Managing Effectiveness While Working from Home

By: Audrey Adelson, MSW, WLCP

March, 2017

 

The Society for Human Resource Management (SHRM) reports that despite some scaling back of telework by some high profile companies, telework is likely to continue to grow. SHRM defines telework as, “the practice of working from home or other remote locations.” SHRM and many others have pointed to research that supports when “properly managed,” telecommuters are more productive than their counterparts working from the office. While providing training to managers is a key factor to successful telework, there are important lessons learned that can help employees working remotely as well.

 

 

1. Create a clutter free and well organized home work space that is free of distractions.
Try to create a space in your home that allows you to separate your work and personal boundaries. Clear your workspace of clutter; allow for plentiful natural light; and free your workspace of noise. It’s great if you can incorporate personal photos, art, décor, but try to remove things like televisions, gaming devices, children’s toys, and home projects. These lend to distraction easily.

 

 

2. Work comfortably.
Working comfortably may mean something be different to each person. Some prefer to shower and dress each day as if going to work (maybe still dressing casually), but for others it may mean wearing sweats and heading into “the office.” Comfort also relates to your work station itself and where you are set up. Do you have an office that has a door that closes off to the rest of the house or are you trying to work from a kitchen countertop? Do you have a comfortable chair and ventilation?

 

 

3. Keep to a schedule and manage your time wisely.
Yes, the ability to work from home permits some flexibility in your day to help you manage your personal, as well as work responsibilities. At the same time, a bit of routine is also helpful and can help you maintain effectiveness. Some prefer a regular start and end time to their work day, while others may hold jobs that are suitable to greater flexibility and have a strong worth ethic to be able to have a less structured routine. Using a calendar to help you set aside blocks of time for important projects and assignments is a practical way to stay focused and productive.

 

 

4. Minimize/eliminate interruptions.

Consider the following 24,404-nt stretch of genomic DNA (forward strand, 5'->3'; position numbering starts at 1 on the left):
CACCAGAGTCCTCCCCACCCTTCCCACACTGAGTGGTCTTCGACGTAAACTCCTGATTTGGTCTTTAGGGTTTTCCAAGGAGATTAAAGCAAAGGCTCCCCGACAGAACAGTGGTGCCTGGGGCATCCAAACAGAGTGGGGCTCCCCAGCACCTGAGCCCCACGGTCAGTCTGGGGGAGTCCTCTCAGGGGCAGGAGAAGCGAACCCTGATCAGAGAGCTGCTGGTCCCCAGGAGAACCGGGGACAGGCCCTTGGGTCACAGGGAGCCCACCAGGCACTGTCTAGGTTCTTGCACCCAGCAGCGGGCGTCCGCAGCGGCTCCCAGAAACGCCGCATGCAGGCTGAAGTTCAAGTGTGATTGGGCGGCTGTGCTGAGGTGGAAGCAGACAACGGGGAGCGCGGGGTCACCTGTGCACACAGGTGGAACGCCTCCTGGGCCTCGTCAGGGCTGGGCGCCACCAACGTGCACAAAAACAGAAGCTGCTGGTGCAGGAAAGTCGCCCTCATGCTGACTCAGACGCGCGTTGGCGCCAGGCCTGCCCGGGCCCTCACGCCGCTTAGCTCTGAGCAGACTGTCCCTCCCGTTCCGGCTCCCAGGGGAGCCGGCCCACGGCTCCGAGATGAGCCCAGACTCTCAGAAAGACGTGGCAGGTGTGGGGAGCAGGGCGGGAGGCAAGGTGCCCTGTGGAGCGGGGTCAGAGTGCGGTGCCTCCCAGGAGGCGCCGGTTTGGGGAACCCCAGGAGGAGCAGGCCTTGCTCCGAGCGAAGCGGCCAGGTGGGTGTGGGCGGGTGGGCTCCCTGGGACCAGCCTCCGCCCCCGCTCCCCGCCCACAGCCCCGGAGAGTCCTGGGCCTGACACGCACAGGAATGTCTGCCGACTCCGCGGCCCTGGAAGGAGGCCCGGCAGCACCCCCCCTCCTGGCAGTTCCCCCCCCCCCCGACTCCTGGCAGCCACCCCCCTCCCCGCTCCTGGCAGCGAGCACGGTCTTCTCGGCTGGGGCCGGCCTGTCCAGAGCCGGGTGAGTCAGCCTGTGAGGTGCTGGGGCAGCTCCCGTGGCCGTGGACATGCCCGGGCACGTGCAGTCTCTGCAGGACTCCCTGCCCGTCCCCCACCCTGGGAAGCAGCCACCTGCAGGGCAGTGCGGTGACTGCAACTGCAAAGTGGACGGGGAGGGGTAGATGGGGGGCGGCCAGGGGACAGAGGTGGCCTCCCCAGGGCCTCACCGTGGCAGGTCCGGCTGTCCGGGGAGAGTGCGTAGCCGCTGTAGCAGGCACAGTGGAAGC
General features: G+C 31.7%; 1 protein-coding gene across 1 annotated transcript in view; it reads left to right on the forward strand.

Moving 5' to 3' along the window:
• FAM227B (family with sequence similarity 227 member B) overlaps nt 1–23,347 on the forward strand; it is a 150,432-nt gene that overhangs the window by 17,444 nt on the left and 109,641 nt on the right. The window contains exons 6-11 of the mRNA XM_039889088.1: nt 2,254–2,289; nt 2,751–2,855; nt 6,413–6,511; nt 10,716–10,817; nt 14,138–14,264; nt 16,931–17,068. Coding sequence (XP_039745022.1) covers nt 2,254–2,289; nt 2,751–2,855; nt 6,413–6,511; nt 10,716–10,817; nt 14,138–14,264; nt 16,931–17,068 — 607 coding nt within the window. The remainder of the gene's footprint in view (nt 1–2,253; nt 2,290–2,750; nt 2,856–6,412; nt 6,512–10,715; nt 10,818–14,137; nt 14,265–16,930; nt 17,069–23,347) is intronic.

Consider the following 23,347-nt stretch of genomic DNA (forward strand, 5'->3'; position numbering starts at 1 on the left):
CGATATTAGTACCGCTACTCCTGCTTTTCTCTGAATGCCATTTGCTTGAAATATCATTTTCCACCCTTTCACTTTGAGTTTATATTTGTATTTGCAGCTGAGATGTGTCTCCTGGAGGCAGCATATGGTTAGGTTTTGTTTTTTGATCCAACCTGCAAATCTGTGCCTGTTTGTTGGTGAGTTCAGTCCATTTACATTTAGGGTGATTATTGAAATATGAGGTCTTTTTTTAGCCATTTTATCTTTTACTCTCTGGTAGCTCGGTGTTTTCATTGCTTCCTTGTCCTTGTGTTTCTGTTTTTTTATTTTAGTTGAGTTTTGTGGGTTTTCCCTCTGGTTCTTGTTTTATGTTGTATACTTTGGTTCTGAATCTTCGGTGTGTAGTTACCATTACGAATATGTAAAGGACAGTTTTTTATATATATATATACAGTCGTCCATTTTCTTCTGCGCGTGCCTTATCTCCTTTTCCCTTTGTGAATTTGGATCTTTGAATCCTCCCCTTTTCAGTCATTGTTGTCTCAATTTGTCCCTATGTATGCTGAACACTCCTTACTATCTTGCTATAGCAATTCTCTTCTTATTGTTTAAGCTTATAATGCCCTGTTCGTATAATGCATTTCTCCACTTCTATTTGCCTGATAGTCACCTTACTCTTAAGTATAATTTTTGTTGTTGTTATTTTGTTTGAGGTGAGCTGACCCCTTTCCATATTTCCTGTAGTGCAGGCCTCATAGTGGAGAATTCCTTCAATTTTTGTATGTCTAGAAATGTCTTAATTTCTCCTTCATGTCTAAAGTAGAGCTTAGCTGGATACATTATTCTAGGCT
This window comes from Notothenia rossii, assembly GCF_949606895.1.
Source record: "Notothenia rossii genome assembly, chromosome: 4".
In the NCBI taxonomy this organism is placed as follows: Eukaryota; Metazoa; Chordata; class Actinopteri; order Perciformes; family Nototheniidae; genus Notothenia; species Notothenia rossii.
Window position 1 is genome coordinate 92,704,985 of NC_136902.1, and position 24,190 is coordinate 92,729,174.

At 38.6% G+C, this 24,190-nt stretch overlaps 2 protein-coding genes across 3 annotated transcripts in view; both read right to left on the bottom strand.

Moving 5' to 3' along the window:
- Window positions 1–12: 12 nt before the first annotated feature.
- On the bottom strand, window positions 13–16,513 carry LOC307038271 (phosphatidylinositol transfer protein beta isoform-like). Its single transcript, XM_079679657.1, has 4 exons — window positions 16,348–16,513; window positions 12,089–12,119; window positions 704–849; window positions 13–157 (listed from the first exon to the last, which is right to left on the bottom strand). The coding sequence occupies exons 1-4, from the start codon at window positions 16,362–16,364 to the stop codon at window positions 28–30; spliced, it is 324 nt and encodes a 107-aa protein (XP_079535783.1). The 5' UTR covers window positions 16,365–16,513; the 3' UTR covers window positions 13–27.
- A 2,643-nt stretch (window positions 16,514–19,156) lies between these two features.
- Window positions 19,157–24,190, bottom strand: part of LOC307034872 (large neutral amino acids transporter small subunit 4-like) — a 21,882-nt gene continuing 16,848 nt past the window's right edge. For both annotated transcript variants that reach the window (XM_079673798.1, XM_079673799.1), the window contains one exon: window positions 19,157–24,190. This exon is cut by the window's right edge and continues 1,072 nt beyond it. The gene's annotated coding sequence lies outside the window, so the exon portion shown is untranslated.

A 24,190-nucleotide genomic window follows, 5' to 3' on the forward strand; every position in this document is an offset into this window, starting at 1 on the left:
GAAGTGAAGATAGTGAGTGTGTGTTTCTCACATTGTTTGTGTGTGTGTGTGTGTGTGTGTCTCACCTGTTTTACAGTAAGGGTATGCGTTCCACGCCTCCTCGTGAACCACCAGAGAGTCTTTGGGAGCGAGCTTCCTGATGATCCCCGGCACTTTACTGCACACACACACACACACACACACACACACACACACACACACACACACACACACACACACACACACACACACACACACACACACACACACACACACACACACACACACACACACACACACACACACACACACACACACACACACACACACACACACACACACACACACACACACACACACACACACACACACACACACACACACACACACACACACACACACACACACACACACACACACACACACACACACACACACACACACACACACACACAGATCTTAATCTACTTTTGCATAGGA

Of course, many of us have a sick child or pet we have to care for from time to time while we are trying to work, but planning to formally work from home on a regular basis and manage the routine care of a child or aging adult is probably not the best idea. The likelihood of interruptions is great and causes service levels to drop and performance to become an issue. Consider where, when and how you schedule meetings being mindful of interruptions and distractions to you and to those you work with.

 

 

5. Maintain strong communication and accountability with others.
Make sure you demonstrate strong communication with those you work with – both in verbal and written communication. Maintain the same productivity levels when working from home as you have when working from the office. Your customer service levels should not be any different when telecommuting. Use your calendar and keep others informed of when you will and won’t be available and how best to reach you. This shows accessibility and accountability. If you say you are going to be available, be available.

 

 

6. Make technology your friend.
Utilize technology to allow you to work most effectively. VPN and forwarding calls ensures that you are able to do this. Learn ways to hold meetings online to allow you greater flexibility.

 

 

7. Make time in your day to take breaks.
Research shows that employees who work from home tend to work longer hours than do those in the office. It is important for telecommuters to take breaks during their work day as they would do if in the office. Take advantage of opportunities to catch up on laundry, exercise, grab a bite to eat, or take the dog for a walk.

 

 

8. Find ways to separate work and home life and practice healthy boundary control.
Boundary management is one of the greatest challenges for those who telecommute. There are many terrific books out there to help people who struggle with this today. Finding some techniques and tools to help you manage your time and set strong boundaries is vital to your success. It is also just as important to learn to set and manage expectations of others, as well as your own. Learning to manage boundaries and expectations effectively will ensure you are sticking with your values and what is most important to you.

 

 

9. Allow yourself some time to transition each day.
When working from home, we tend to forget that we still need a transition from our working self to our personal self. This is even more important for working parents and caregivers. Take a few minutes for yourself before switching gears too fast and jumping into your next busy role.

 

 

10. Remain flexible with your work arrangement.
When working from home (or any form of flexible work arrangement), it is always important to remain flexible with your arrangement. There will be things that come up both at work and in your personal time that will require you make changes from time to time. Remember, this is what working flexibly is about.